Water safety for kids and weak swimmers are especially important but everyone should practice these protocols as anyone can suffer from an accidental drowning and other related injuries.

Keeping Yourself and Others Safe in the Water

Now that we have established what water safety is and why it’s important, next in this water safety guide is about keeping yourself safe while in the water.

So, what can we do to keep ourselves – and others – safe while in the water? This water safety guide will provide you with some of the basic precautions you and your loved ones must practice if you want to enjoy your water-based activities while staying worry-free.

Swimming Lessons are a Must

Swimming isn’t just a fun activity that you and your loved ones can do during the summer. It is a life-saving skill that’s necessary to stay safe in the water.

Learning how to swim is one of the best methods of drowning prevention. A study found that children between 1 and 4 years old who know how to swim reduced their risk of drowning by as much as 88%. This is the most compelling reason why kids should learn how to swim as early as possible.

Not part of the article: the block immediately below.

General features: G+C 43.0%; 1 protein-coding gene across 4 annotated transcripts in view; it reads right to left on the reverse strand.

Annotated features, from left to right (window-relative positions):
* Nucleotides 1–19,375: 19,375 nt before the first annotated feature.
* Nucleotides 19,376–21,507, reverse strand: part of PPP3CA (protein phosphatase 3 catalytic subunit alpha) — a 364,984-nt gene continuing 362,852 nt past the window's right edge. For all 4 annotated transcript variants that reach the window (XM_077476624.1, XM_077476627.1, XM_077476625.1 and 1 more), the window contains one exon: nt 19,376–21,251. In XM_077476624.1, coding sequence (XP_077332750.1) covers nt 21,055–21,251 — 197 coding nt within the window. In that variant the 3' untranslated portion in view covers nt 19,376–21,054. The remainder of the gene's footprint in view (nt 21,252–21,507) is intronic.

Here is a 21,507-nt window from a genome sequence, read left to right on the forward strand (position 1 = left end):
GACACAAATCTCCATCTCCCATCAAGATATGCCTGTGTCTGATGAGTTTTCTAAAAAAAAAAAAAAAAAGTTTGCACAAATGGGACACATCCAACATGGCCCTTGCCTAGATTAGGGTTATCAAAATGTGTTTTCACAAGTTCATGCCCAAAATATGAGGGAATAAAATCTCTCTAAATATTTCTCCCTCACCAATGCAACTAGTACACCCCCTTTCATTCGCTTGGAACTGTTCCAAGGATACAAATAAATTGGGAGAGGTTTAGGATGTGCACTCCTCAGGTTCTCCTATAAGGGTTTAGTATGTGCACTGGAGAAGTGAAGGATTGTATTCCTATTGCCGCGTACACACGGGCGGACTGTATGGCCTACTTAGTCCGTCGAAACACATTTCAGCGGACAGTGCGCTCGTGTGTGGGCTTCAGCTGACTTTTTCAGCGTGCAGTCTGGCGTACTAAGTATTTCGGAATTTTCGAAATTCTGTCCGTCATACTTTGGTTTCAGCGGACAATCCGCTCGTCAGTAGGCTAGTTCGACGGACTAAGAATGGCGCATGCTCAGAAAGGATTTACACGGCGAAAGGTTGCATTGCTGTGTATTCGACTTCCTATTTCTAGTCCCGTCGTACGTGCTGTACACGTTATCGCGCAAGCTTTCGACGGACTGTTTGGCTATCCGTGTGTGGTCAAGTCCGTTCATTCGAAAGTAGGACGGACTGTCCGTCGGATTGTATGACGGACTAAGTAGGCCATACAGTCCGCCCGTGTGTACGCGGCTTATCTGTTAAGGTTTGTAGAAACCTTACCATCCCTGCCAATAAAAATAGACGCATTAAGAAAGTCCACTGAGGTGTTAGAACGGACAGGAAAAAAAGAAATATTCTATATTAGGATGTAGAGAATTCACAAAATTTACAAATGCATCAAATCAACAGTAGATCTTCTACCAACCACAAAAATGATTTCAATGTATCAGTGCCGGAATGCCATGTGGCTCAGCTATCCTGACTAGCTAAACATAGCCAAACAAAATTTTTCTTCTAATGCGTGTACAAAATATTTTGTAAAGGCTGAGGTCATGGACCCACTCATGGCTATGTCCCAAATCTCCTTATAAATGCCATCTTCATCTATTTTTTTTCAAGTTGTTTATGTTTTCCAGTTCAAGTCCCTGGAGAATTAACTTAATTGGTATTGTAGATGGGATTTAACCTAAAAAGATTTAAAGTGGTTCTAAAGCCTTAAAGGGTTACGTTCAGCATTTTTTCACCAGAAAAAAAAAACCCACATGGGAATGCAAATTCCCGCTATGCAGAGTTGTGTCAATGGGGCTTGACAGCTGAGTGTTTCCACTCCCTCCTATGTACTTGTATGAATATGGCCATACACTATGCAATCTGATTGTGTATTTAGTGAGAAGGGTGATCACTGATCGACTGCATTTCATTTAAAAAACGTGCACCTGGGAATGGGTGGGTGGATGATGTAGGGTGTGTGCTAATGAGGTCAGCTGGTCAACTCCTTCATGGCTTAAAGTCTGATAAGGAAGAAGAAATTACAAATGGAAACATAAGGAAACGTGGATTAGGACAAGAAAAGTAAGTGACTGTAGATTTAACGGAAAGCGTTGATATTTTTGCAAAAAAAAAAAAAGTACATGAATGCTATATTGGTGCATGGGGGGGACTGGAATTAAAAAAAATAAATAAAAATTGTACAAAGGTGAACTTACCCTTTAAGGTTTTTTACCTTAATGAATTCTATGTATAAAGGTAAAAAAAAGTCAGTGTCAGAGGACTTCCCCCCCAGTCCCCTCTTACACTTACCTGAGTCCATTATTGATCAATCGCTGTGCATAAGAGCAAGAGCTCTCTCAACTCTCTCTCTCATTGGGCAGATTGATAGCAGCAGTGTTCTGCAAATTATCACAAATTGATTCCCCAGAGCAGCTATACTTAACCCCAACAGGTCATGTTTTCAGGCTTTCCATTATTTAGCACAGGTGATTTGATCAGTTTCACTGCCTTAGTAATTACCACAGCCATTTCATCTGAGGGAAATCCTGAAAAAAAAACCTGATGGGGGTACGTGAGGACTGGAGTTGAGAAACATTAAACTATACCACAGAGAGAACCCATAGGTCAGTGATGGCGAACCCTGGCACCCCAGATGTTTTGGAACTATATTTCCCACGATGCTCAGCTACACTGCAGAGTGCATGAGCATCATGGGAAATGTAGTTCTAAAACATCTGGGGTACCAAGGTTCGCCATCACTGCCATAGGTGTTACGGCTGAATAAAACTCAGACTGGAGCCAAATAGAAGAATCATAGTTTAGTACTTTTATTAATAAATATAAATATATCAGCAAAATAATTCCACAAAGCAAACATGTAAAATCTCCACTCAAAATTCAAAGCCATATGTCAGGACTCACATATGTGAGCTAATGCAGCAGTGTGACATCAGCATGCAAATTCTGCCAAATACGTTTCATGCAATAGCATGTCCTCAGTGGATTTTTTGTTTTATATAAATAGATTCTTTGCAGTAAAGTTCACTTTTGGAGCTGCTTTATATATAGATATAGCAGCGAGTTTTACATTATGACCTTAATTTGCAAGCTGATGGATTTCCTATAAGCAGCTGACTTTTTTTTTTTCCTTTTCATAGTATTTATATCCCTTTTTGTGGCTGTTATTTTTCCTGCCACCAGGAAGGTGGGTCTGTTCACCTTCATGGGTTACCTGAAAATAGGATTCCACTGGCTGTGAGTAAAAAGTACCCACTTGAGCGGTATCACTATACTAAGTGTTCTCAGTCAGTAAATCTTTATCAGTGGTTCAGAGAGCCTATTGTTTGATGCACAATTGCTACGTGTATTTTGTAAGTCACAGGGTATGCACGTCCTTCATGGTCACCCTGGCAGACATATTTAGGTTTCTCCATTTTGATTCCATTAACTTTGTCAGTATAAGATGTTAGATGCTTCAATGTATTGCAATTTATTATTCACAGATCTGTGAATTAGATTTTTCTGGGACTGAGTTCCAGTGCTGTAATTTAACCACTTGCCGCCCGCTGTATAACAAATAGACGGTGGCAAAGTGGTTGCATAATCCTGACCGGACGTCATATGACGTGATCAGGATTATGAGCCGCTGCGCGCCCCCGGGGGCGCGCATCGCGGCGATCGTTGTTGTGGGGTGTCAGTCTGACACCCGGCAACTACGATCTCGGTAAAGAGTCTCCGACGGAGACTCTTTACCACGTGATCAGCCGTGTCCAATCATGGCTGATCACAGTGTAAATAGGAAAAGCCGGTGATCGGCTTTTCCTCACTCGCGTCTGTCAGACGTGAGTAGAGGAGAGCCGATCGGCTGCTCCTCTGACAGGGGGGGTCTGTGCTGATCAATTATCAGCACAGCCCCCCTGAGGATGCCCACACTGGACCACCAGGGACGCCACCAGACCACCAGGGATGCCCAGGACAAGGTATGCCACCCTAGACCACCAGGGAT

Swimming lessons

Being able to swim means you can enter and exit the water safely as well as have the necessary skills to survive in case you encounter problems while in the water. Knowing how to swim means you know how to:

  • Float or tread water for a minimum of 1 minute
  • Enter bodies of water that reaches over your head and be able to return to the surface with no problems
  • Swim at least 25 yards or 23 meters